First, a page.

In business school, we learned how to manage; in the real world, we are learning what is required of a leader.
The Difference Between Management and Leadership
When we were in business school, we had the luxury of sitting around all day with our peers debating nuances in business and management theory. While this was useful for developing our ability to create mental models to evaluate opportunities (and refine the skill of sounding smarter than we are), a problem with this training quickly surfaced when we entered the realm of small business. Specifically, it was that, as Yogi Berra noted, “in theory, there is no difference between theory and practice. In practice, there is.”
We are well trained in analysis. We can spend days creating a wonderfully complex excel model in support of an investment decision along with a 100-page PowerPoint carefully crafting the financial nuances of a particular opportunity. That is a useful skill. Unfortunately, in the world of small business, nobody cared. Shocking, we know.
It quickly became obvious there was a gap in our training: we struggled to effectively parlay our ideas to the various groups of people responsible for day-to-day implementation. Some lessons learned along the way:
- Hoarding information (particularly bad information) doesn’t protect people; it fuels a rumor mill that is often worse than the reality.
- Telling people something once doesn’t mean they understand what you saying (they probably are not even listening).
- Telling one supervisor something doesn’t mean everybody else automatically knows that information.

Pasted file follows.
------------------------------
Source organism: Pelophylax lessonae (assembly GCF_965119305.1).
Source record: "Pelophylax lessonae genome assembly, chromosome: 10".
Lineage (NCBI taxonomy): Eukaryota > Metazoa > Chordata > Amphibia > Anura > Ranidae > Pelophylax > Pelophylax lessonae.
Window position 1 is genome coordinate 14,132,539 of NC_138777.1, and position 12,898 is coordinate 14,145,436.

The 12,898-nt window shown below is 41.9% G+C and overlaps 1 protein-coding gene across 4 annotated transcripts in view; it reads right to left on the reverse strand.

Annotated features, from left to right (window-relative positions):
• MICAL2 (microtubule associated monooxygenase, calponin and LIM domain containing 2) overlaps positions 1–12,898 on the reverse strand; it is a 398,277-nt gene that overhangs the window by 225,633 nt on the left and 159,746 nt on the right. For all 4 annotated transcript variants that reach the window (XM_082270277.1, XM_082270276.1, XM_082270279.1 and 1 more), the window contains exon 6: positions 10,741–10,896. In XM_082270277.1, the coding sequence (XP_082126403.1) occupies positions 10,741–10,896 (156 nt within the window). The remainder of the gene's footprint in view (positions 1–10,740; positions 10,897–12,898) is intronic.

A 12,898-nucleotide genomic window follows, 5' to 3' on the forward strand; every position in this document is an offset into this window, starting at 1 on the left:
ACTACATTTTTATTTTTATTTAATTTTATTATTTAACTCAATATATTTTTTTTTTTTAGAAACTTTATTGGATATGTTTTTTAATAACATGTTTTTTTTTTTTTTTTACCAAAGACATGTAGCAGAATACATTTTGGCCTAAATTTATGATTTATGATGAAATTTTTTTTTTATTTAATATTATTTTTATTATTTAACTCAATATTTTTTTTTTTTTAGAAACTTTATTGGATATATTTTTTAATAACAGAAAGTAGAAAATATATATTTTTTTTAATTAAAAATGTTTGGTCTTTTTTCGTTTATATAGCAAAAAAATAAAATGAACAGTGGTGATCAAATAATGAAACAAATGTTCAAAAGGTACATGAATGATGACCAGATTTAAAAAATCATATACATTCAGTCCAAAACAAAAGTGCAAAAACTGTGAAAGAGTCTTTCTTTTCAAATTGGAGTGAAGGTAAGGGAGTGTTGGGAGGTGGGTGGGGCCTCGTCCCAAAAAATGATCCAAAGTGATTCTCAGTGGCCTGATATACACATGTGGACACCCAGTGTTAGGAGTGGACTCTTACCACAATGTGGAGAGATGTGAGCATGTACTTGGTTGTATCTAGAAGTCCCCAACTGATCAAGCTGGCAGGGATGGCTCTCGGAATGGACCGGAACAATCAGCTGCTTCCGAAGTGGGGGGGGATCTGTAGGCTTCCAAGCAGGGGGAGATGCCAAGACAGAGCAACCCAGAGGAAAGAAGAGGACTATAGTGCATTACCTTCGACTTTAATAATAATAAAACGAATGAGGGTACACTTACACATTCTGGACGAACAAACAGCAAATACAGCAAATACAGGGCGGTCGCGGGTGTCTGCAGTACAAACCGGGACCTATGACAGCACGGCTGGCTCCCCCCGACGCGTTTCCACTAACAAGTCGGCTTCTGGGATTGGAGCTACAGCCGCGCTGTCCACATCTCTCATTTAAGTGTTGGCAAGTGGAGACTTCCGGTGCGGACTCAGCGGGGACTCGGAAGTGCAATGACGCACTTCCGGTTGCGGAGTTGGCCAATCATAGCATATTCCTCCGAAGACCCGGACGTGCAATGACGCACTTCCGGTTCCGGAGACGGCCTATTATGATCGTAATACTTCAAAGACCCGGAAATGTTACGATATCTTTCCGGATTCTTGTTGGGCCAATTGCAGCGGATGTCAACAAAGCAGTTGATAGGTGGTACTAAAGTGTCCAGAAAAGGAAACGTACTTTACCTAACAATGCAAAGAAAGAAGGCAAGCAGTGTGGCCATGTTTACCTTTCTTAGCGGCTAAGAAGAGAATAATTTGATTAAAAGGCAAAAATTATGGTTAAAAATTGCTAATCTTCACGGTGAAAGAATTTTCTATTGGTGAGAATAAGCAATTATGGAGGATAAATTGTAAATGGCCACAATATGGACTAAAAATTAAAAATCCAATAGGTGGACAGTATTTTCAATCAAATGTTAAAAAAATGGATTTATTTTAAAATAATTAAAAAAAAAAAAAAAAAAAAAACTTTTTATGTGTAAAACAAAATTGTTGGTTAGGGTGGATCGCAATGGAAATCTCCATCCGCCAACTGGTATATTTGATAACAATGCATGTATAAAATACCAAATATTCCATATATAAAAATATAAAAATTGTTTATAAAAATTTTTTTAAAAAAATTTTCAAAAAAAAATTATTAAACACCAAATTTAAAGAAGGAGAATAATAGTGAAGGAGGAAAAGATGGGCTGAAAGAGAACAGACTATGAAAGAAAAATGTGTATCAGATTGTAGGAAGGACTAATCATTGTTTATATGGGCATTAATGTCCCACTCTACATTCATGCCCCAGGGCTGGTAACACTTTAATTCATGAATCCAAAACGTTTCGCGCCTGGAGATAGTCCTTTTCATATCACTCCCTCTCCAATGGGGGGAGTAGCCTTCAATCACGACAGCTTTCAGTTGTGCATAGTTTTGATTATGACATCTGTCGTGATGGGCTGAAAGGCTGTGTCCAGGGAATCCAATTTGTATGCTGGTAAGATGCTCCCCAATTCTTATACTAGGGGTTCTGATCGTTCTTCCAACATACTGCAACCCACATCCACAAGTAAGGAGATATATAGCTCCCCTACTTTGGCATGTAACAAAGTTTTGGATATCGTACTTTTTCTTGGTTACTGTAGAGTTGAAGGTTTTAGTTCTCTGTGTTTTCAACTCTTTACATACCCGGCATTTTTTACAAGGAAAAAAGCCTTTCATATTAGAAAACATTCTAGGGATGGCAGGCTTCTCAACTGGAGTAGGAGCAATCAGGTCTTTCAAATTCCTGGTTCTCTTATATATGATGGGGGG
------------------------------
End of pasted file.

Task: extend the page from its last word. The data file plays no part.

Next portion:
- Sending around an excel doesn’t mean anybody will open it.
- If they do open it, they may not understand any of the content. Overwhelm causes shutdown.
- Sending a long email almost guarantees nobody will read it.
- Embodying behaviors is good but not sufficient.
- Cannot assume baseline knowledge of certain concepts (particularly financial); always start with first principles and build from there.
- Don’t have one person communicating an idea; have multiple voices reiterating ideas in their own way.
- Share messages through various channels – emails, messages, in-person meetings, etc. Once is not enough!
The list goes on. We are happy to report that through various trial and error, we have since gotten much better at communicating our ideas, although we still often fall short.
As a result of our experiences, we were thrilled to have had the opportunity to work with a wonderful professor at the Yale School of Management on a case note about leadership communication in a small business setting. The note, titled On the Nature of CEO Communication Patterns in a Small Business, outlines the importance of thoughtful communication patterns and provides a useful framework for successful CEO communications. It is the note we wish we had seven years ago; it would have saved us some strife! As the note concludes:
“Communication binds a company together and helps propel it forward. It helps a CEO articulate a crisp message to positively influence how various groups think about, feel toward, and perceive the business. It is one of the major building blocks of culture. Done well, communication is an accelerant for the business; done poorly, it creates an information vacuum that false perceptions might fill. Effective communication does not happen by default. Rather, it must be worked at consistently and with intentionality.”
Effective organizational communication is the true artwork of a small business leader, one that we strive to improve upon consistently. As Winston Churchill noted “the difference between mere management and leadership is communication.” We guess in business school, we learned how to manage; in the real world, we are learning what is required of a leader.
Have a great week,
Your Chenmark Team